Sunday! Sunday! Sunday!Be at the Northwest Weld County's most incredible event!Food, Dancing, Drinks (pay bar)And the bonding for life betweenFrank MeltznerandChristine Stephens!Tickets are only $148.53!!!___ Hell YES I want to go ___ I need 2 tickets to this party!!!___ Not this time, but thanks!
catmandu: space1999: <i>Weddings are to make money for your future</i>Seriously? Who thinks this?Until early to mid 20th century, this was the norm, especially in Europe and with new immigrants in the US. The wedding showers were for material gifts, the wedding was paid for by the bride's parents, and the guests would give money to the bride and groom to get the couple started. It was never meant to pay off the wedding.Those brides were totally rude!
Jument: orbister: SaladMonkey: Weddings are insanely expensive (even small ones)No they aren't.If you conform to traditional norms, they are.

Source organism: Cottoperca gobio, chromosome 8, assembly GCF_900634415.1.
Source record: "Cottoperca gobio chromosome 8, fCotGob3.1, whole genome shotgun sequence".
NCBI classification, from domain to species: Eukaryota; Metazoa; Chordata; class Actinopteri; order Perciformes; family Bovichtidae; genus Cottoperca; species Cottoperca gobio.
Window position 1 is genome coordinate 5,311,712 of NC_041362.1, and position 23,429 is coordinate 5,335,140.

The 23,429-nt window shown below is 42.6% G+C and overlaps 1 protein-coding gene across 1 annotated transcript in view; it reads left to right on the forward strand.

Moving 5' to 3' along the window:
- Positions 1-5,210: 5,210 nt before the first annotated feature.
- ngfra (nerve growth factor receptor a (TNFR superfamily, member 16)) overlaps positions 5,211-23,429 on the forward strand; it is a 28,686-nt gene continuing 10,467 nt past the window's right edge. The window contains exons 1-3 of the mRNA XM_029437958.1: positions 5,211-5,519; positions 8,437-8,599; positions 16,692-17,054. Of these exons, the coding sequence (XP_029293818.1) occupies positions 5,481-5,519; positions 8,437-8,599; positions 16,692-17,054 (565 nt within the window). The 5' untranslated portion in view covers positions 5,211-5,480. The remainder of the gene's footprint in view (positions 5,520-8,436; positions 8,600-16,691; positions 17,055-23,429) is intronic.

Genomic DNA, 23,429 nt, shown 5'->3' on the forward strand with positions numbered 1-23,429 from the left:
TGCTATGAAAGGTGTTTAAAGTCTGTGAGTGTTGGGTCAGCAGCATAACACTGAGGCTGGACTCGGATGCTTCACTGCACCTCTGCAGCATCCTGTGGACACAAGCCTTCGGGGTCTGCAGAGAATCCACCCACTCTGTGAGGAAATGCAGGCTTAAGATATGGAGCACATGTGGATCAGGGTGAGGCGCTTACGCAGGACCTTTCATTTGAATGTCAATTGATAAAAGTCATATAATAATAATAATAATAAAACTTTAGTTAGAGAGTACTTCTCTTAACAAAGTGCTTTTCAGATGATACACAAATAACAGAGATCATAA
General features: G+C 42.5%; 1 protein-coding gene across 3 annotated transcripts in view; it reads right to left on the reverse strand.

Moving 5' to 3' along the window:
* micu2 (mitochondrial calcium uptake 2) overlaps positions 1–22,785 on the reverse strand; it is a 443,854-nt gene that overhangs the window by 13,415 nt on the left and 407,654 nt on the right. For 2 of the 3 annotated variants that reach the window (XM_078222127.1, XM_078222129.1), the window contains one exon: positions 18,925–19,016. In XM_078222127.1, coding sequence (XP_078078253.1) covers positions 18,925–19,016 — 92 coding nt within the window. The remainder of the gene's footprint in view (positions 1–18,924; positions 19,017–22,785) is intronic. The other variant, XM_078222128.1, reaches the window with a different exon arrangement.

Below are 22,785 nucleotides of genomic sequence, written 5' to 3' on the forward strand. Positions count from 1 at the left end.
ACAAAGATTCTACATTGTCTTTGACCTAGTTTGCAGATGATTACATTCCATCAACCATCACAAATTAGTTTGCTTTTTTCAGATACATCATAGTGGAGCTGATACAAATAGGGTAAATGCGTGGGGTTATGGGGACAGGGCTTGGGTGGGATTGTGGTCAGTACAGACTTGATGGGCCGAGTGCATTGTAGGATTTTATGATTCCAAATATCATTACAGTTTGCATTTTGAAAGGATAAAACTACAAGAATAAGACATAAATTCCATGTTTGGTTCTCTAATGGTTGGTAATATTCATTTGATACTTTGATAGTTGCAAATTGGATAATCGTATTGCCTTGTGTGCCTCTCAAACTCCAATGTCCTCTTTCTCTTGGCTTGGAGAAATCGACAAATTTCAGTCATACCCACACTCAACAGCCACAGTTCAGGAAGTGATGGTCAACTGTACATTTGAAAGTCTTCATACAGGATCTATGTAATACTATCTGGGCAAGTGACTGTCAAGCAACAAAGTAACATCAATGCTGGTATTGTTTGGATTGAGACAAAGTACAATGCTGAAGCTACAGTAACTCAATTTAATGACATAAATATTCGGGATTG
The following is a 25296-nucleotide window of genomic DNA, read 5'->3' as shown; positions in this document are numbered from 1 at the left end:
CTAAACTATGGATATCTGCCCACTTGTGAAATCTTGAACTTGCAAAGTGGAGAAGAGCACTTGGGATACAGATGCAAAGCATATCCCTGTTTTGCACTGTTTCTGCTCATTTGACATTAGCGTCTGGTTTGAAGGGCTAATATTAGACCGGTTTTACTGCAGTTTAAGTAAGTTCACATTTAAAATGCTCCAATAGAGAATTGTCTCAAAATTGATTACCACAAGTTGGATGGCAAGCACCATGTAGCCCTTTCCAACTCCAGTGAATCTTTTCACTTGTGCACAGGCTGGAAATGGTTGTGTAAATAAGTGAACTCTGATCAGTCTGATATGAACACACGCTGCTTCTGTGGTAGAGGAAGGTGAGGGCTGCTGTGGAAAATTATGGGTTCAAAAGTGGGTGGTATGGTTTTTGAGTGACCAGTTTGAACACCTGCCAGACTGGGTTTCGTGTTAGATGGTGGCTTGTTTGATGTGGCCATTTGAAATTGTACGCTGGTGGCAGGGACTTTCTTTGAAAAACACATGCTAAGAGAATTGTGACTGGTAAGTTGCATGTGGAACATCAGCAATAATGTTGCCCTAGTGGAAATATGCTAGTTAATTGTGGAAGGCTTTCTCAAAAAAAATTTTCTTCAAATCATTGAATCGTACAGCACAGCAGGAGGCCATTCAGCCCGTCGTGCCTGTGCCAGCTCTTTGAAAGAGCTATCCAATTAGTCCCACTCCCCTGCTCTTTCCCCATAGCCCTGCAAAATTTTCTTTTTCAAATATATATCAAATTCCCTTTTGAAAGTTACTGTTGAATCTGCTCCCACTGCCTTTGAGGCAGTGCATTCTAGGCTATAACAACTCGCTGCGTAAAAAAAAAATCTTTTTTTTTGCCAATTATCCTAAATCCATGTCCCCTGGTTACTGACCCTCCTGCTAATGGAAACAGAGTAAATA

mrswood: Horrible people. wedding receptions are about celebrating your newly shackled-ness with your favorite friends and family. presents and cash are a perk of course. my reception took an interesting turn when i was introduced to an alleged catholic tradition of stuffing money in my dress and pinning money to my dress.[img.fark.net image 551x720]
maxx2112: My response:Just a note to let you know some coont is using your email to send out rude messages.
Pincy: "I just spent $200 for you and your guest to come and you guys must have given me $40 back."My response: Either you should have spent less or you shouldn't have invited me.